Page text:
Friday, January 13, 2012

The Unjust Rewards of Heaven

“Then Peter said to Jesus, ‘Look, we have left everything and followed you. What then will we have?’ [Jesus replied]... ‘And everyone who has left houses or brothers or sisters or father or mother or children or fields, for my name’s sake, will receive a hundredfold, and will inherit eternal life’.”

~Matthew 19:27, 29 (NRSV)

At this part of Matthew’s gospel we enter territory, for the disciples, akin to that of John 6:60-68, where Jesus’ message of the kingdom and eternal life begins to stretch the disciples’ faith. The teaching is difficult; the flesh cannot receive it, only the spirit.

Many, many people in the world may feel disposed to seek the message of eternal life, to hear it, and then to walk away—the true message will be too hard for many, including the rich young man of Matthew 19:16-22; weighed down by his many possessions.

Though the Holy Bible is the most bought document in the planet’s history, the life-saving message of the gospel is not, and may never be, on the true bestsellers list; it is too truthful; it reveals humanity’s darkness to us—much too many people cannot handle such truth.

No Cheap Grace

It comes as somewhat of a surprise to all of us, and the Lord is known to surprise the most mature of believer as an infant, that the costs of entry to the kingdom—as they are intermittently required of us—are soul-absorbing. St. John of the Cross knew of such cost as chronicled in his The Dark Night of the Soul.

What Jesus achieved on the cross was no cheap sacrifice—and the depth of sacrifice implicit of going to the cross is to be exemplified by each and their own. Jesus himself says, “... whoever does not take up the cross and follow me is not worthy of me.” (Matthew 10:38)

This is a hard word. Who really relishes the opportunity to behold and carry their cross? Jesus did by example, so we can, too. And we, to follow Jesus’ example, will need to be ready to be crucified to our crosses. That is an awesome thought in the worst way imaginable.

Yet, the cost of belief is minuscule in comparison with the unremitting glory that is still ahead.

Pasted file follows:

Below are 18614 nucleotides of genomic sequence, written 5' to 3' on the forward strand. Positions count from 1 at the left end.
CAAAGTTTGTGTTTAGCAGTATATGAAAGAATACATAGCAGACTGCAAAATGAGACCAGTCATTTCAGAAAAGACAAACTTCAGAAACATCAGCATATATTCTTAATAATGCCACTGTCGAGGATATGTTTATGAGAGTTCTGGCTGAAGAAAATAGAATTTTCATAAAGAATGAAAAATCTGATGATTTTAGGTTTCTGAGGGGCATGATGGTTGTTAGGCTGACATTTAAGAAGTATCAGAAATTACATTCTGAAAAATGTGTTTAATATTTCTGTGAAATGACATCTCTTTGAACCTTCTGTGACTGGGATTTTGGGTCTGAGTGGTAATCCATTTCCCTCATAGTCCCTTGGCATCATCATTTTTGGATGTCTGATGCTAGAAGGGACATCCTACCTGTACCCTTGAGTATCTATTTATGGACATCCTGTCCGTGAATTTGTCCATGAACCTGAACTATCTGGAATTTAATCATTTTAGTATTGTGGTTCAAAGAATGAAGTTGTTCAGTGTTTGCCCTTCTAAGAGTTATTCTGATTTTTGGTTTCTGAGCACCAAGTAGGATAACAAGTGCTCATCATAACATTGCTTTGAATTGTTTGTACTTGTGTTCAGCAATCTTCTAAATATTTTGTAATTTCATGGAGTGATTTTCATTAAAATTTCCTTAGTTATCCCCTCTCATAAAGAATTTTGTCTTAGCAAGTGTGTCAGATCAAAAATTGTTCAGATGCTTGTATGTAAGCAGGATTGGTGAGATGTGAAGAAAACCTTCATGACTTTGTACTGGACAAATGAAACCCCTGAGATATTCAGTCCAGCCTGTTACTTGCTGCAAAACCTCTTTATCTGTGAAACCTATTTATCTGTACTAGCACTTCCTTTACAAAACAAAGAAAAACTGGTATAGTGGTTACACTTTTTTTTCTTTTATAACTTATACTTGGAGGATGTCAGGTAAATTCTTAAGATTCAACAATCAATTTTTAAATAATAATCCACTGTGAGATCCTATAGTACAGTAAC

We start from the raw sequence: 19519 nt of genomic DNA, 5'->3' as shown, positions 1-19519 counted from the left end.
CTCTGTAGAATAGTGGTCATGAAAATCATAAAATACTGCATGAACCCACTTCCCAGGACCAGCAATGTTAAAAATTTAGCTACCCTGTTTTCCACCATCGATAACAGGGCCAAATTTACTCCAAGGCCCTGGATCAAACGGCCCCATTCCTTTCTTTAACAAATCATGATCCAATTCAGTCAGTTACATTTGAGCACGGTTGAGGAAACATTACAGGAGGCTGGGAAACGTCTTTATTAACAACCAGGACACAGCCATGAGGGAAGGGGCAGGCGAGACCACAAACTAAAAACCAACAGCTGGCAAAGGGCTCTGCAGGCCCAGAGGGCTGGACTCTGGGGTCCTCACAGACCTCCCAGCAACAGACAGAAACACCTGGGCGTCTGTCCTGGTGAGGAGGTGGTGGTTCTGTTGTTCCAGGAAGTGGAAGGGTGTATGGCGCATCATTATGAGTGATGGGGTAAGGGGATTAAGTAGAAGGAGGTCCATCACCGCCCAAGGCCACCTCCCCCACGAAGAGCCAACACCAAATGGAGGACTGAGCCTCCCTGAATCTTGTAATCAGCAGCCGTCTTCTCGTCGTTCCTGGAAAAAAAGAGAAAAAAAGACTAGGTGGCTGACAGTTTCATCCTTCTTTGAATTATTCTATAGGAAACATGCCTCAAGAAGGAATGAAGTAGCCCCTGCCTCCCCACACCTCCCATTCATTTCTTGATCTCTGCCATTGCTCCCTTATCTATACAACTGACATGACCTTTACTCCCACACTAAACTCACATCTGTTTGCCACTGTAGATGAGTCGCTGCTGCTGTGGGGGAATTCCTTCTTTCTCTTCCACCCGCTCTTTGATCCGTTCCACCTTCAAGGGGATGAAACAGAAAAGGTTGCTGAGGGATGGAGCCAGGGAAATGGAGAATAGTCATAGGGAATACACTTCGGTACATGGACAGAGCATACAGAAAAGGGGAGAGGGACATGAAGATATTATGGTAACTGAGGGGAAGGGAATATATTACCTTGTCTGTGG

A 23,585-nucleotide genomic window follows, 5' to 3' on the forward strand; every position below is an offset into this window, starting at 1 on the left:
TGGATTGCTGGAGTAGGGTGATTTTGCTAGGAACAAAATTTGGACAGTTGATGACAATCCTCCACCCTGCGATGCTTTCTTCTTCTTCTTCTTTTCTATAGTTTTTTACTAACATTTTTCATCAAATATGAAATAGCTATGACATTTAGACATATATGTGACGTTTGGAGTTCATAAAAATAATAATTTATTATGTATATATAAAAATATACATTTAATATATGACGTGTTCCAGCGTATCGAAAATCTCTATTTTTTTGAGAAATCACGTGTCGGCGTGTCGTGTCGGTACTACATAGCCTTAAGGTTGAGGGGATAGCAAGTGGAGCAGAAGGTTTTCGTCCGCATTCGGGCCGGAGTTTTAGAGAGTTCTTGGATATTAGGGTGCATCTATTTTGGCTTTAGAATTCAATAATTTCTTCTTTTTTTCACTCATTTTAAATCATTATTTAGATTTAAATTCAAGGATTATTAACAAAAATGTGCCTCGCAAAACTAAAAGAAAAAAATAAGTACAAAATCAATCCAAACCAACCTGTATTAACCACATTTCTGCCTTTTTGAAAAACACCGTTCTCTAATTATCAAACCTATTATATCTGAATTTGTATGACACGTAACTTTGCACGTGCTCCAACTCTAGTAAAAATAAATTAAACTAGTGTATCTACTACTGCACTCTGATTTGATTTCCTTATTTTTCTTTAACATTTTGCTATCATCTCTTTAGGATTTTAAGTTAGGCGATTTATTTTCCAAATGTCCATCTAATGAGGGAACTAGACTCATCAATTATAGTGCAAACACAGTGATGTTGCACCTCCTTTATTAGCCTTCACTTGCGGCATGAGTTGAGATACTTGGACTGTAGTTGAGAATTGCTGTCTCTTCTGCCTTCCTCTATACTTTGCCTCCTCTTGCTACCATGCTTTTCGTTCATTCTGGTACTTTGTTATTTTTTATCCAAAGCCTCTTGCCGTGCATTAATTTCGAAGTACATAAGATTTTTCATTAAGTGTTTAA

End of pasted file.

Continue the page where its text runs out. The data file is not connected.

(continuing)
Considering The Matter Of Glory

It is a fact that what happens at and after death we have all our lives to ponder. Indeed, many of those we loved have traversed the life divide—they sit on the other side. What did they go through and where are they now and what is it like for them?—these, fairly, may be our questions.

In trusting the gospel message, and choosing to be discipled by the Holy Spirit, inclusive of heavy cost—which is to choose, continually, the kingdom imperative over the worldly imperative—we stand to receive our crowns of glory. True faith may not be an easy thing, but such costs pale into insignificance compared with the riches in glory.

Even here we are likely to gain some understanding of the blessings remitted in heaven connected with the costs of true belief. St. John of the Cross knew not only of such costs, he knew of intimacy with the Lord, also. One begets the other.


Many things we will never understand about God, life, and faith—particularly in the realm of suffering and injustice in this world. One thing we should always trust, however, is the promise of incomprehensible reward at the believer’s final destination: Heaven—splendour one hundredfold more than we can imagine.

In comparison with what is asked of us, via our faith, those heavenly rewards are unjust to the side of God. We get far more than we deserve.

© 2012 S. J. Wickham.

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